Tuesday, November 18, 2008

Wine and Movement.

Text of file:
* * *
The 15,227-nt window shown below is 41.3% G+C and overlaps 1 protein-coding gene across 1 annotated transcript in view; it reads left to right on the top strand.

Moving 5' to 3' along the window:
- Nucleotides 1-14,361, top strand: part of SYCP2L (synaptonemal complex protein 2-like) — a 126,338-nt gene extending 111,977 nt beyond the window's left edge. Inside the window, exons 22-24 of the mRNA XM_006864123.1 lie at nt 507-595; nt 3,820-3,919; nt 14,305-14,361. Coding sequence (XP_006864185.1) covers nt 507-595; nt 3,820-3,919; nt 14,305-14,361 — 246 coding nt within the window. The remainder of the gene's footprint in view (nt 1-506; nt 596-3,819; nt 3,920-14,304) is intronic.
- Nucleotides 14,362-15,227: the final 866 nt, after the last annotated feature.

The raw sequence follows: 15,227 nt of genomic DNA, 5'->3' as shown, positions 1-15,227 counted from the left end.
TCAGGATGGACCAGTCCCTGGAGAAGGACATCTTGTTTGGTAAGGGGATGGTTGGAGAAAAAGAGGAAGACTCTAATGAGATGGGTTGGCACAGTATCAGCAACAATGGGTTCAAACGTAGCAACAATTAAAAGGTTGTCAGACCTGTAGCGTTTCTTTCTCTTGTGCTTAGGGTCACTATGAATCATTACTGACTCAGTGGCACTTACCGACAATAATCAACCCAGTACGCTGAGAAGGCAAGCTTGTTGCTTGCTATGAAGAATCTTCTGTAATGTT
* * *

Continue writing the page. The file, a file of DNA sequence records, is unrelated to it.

Motor. Motor. Motor. That's all you ever hear about when it comes to stroke recovery. In rehabilitation research we tend to obsess over movement. Movement quality, movement speed, and how movement effects function. Of course movement is only half the equation. The other half is the feeling of movement. Now-- I know, you're thinking, "Oooh, he's going to get all squishy with the feelings..." Nope. The feeling of a movement is an essential to learning how to move. If you cannot feel the movement, every time you do the movement, it's like the first time. Lack of feeling the eliminates an essential part of the motor learning feedback loop. I did a talk recently to therapists and between spiels a therapist came up and told me that, like me, she thought that the feeling of movement (called proprioception) could be re-taught after stroke. And she put it in a very interesting way. She said it's like learning to appreciate fine wine; at first you can't tell table wine from a 1939 ChΓ’teau-whatever. But over time, as your palate develops, you learn to taste subtle differences. Bottom line: proprioception can be re-taught.

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